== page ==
“It is unfortunate that political expediency won over a comprehensive housing solution that will actually move the state closer to the Governor’s goal of creating 3.5 million new housing units,” the statement said.

The new law was also opposed by the National Multifamily Housing CouncilNational Apartment AssociationMortgage Bankers AssociationCalifornia Mortgage Bankers Association, and other housing and mortgage industry groups.

When the new law goes into effect in January it will roll back any rent increases that occurred after March that are above the allowed caps. But no-fault evictions that happen in that time cannot be rolled back, which prompted some landlords to evict low-paying tenants so they could raise rents on their units, according to the Los Angeles Times.

Posted in Economics, National Real Estate, New Development | 85 Comments

Housing optimism dips, but still very high

From Yahoo Finance:

US housing market optimism slides

Optimism about the U.S. housing market may have peaked after hitting its all-time high in August, according to a measure of consumer sentiment.

The Fannie Mae Home Purchase Sentiment Index slid 2.3 points in September to 91.5, down from 93.8, its peak a month earlier. It was the greatest percentage point loss since December 2018. This follows a steep increase in sentiment in the first eight months of 2019. The waning optimism may reflect anxiety about the national economy after the yield curve inverted, signaling a looming recession, and amid weak manufacturing and services data and the September jobs report, which showed hiring slowed.

“Consumer sentiment remains relatively strong overall, though uncertainty about the economy and individual financial circumstances appear to be weighing on housing market attitudes a bit more than a month ago,” said Doug Duncan, senior vice president and chief economist of Fannie Mae, in a statement.

The latest Fannie Mae National Housing Survey found that just over half of Americans said the economy is on the right track, but a strong 40% said it is on the wrong track. The study showed that more Americans think the time is right to buy or to sell, though respondents favored selling over buying 44% to 28% respectively.

As the preference to sell rose, fewer Americans believe home prices would rise in the next 12 months. Only 29% of respondents thought home prices would continue to rise in the next 12 months, a 7 percentage point drop from last month, continuing a three-month decline. Home price growth was unchanged in July, after a 15-month slowdown, according to the latest S&P CoreLogic Case-Shiller national home price index.

Posted in Demographics, Economics, Employment, Housing Recovery, National Real Estate | 84 Comments

Not time to drop?

From HousingWire:

CoreLogic says U.S. home-price gains will accelerate through 2020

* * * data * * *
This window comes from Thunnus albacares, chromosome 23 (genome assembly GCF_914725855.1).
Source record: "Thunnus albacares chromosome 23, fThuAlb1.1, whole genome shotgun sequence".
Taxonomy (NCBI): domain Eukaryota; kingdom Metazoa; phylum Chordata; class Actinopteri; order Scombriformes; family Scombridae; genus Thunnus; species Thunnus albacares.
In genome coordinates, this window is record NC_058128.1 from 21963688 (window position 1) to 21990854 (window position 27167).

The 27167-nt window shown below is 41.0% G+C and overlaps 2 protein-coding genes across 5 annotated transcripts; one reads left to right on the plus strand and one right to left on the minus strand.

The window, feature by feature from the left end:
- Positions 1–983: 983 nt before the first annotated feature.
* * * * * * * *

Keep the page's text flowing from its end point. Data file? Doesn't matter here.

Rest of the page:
CoreLogic Chief Economist Frank Nothaft said the pace of home-price gains will quicken over the next 12 months as low mortgage rates give buyers the ability to pay more for properties.

Home prices probably will increase 5.8% in the 12 months through August 2020, Nothaft said in an exclusive interview with HousingWire. That’s a faster pace than the 3.6% growth seen in August 2019 from a year earlier. 

Rates for fixed mortgages will probably stay below 4% through the end of 2020, Nothaft said. Cheap financing allows homebuyers to qualify for a bigger loan because the amount they can borrow is based on their monthly payment, which drops as financing costs fall.

“We’re in a very special environment for housing demand – for the first time since at least World War II we have mortgage rates below 4% while at the same time the unemployment rate is below 4%,” Nothaft said. “That’s a golden period that will stimulate activity, and we expect sub-4 mortgage rates and sub-4 unemployment rate through at least the end of 2020.”

Posted in Economics, Employment, Housing Bubble, National Real Estate | 81 Comments

Not so good in NYC

From the very rarely cited Fox News:

NYC housing prices in near ‘free fall,’ conditions mirror recession era following tax hikes

The Manhattan real estate market stumbled in the third quarter of 2019, new reports show, as prices plunged and fewer buyers were willing to purchase higher-priced properties in the wake of two recent tax increases.

The median sales price for properties fell 17 percent from the same quarter last year, to $999,950, according to new data from CORE. The average sales price dropped 12 percent, to $1.64 million. 

Condo sales fell 8 percent, logging 946 transactions. Co-op sales, on the other hand, were up a modest 2 percent year over year.

“The third quarter of 2019 was undoubtedly the most challenging quarter in recent memory, especially for condo sales,” Garrett Derderian, managing director of market analysis at CORE, said in a statement. “Market prices have gone from what was once described as the kindest, gentlest correction to a near free fall. The last time conditions were described in such a way was in the height of the recession.”

Posted in Economics, Housing Bubble, NYC | 167 Comments

Retire in Bayonne … or Clifton

What the f*ck?

Looking to retire in New Jersey? This Hudson County city is the place to go, rankings say

Bayonne is the “it” place in New Jersey — for seniors.